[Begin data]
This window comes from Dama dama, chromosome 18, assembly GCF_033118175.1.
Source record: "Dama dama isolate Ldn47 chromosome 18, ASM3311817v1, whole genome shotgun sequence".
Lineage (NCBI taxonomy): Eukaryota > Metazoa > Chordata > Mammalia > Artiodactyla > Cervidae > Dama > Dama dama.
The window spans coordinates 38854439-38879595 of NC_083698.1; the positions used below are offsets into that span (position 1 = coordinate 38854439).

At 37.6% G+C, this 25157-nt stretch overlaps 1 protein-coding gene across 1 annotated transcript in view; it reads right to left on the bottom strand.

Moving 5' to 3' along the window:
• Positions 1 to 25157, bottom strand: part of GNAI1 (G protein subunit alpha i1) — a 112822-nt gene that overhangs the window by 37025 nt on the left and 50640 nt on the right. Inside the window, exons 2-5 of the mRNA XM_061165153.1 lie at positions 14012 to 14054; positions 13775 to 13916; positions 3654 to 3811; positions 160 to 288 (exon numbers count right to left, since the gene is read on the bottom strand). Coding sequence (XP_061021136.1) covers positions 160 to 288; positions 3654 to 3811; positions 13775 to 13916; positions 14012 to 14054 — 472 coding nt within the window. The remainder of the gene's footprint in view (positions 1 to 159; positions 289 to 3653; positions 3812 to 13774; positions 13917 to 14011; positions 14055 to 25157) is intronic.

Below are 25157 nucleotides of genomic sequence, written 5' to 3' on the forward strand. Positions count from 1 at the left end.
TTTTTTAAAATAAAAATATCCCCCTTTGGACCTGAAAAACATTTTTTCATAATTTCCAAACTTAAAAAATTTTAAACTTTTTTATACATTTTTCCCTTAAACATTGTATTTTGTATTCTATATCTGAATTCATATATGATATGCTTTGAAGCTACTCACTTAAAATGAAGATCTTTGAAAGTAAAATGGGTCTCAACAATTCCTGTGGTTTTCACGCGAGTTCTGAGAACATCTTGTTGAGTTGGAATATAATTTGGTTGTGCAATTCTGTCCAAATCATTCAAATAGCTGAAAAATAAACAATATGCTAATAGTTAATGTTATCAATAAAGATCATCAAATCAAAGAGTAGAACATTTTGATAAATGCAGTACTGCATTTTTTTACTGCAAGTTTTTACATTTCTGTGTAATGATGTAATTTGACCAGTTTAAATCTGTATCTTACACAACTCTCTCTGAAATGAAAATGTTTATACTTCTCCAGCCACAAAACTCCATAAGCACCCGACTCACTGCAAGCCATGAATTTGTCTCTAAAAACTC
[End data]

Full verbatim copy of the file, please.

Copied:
This window comes from Dama dama, chromosome 18, assembly GCF_033118175.1.
Source record: "Dama dama isolate Ldn47 chromosome 18, ASM3311817v1, whole genome shotgun sequence".
Lineage (NCBI taxonomy): Eukaryota > Metazoa > Chordata > Mammalia > Artiodactyla > Cervidae > Dama > Dama dama.
The window spans coordinates 38854439-38879595 of NC_083698.1; the positions used below are offsets into that span (position 1 = coordinate 38854439).

At 37.6% G+C, this 25157-nt stretch overlaps 1 protein-coding gene across 1 annotated transcript in view; it reads right to left on the bottom strand.

Moving 5' to 3' along the window:
• Positions 1 to 25157, bottom strand: part of GNAI1 (G protein subunit alpha i1) — a 112822-nt gene that overhangs the window by 37025 nt on the left and 50640 nt on the right. Inside the window, exons 2-5 of the mRNA XM_061165153.1 lie at positions 14012 to 14054; positions 13775 to 13916; positions 3654 to 3811; positions 160 to 288 (exon numbers count right to left, since the gene is read on the bottom strand). Coding sequence (XP_061021136.1) covers positions 160 to 288; positions 3654 to 3811; positions 13775 to 13916; positions 14012 to 14054 — 472 coding nt within the window. The remainder of the gene's footprint in view (positions 1 to 159; positions 289 to 3653; positions 3812 to 13774; positions 13917 to 14011; positions 14055 to 25157) is intronic.

Below are 25157 nucleotides of genomic sequence, written 5' to 3' on the forward strand. Positions count from 1 at the left end.
TTTTTTAAAATAAAAATATCCCCCTTTGGACCTGAAAAACATTTTTTCATAATTTCCAAACTTAAAAAATTTTAAACTTTTTTATACATTTTTCCCTTAAACATTGTATTTTGTATTCTATATCTGAATTCATATATGATATGCTTTGAAGCTACTCACTTAAAATGAAGATCTTTGAAAGTAAAATGGGTCTCAACAATTCCTGTGGTTTTCACGCGAGTTCTGAGAACATCTTGTTGAGTTGGAATATAATTTGGTTGTGCAATTCTGTCCAAATCATTCAAATAGCTGAAAAATAAACAATATGCTAATAGTTAATGTTATCAATAAAGATCATCAAATCAAAGAGTAGAACATTTTGATAAATGCAGTACTGCATTTTTTTACTGCAAGTTTTTACATTTCTGTGTAATGATGTAATTTGACCAGTTTAAATCTGTATCTTACACAACTCTCTCTGAAATGAAAATGTTTATACTTCTCCAGCCACAAAACTCCATAAGCACCCGACTCACTGCAAGCCATGAATTTGTCTCTAAAAACTC